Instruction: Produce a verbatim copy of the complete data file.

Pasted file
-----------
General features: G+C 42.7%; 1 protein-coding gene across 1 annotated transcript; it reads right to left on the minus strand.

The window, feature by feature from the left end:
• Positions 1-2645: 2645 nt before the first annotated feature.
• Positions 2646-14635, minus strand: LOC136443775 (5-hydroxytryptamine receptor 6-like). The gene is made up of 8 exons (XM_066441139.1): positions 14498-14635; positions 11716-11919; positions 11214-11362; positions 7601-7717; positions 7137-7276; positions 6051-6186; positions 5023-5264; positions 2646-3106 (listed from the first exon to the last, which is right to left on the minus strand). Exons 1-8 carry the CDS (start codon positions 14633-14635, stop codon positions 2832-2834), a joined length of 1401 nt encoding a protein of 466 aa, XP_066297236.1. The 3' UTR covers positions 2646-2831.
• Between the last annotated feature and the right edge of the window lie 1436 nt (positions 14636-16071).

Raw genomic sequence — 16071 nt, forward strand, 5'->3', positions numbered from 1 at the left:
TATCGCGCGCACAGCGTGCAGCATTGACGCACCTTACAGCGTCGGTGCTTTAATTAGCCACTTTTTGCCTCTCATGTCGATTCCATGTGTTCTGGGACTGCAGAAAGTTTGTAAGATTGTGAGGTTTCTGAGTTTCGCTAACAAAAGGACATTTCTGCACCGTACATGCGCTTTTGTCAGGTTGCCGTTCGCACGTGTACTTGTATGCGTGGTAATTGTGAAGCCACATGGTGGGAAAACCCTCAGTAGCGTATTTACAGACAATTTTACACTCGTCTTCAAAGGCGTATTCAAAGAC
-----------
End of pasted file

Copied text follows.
General features: G+C 42.7%; 1 protein-coding gene across 1 annotated transcript; it reads right to left on the minus strand.

The window, feature by feature from the left end:
• Positions 1-2645: 2645 nt before the first annotated feature.
• Positions 2646-14635, minus strand: LOC136443775 (5-hydroxytryptamine receptor 6-like). The gene is made up of 8 exons (XM_066441139.1): positions 14498-14635; positions 11716-11919; positions 11214-11362; positions 7601-7717; positions 7137-7276; positions 6051-6186; positions 5023-5264; positions 2646-3106 (listed from the first exon to the last, which is right to left on the minus strand). Exons 1-8 carry the CDS (start codon positions 14633-14635, stop codon positions 2832-2834), a joined length of 1401 nt encoding a protein of 466 aa, XP_066297236.1. The 3' UTR covers positions 2646-2831.
• Between the last annotated feature and the right edge of the window lie 1436 nt (positions 14636-16071).

Raw genomic sequence — 16071 nt, forward strand, 5'->3', positions numbered from 1 at the left:
TATCGCGCGCACAGCGTGCAGCATTGACGCACCTTACAGCGTCGGTGCTTTAATTAGCCACTTTTTGCCTCTCATGTCGATTCCATGTGTTCTGGGACTGCAGAAAGTTTGTAAGATTGTGAGGTTTCTGAGTTTCGCTAACAAAAGGACATTTCTGCACCGTACATGCGCTTTTGTCAGGTTGCCGTTCGCACGTGTACTTGTATGCGTGGTAATTGTGAAGCCACATGGTGGGAAAACCCTCAGTAGCGTATTTACAGACAATTTTACACTCGTCTTCAAAGGCGTATTCAAAGAC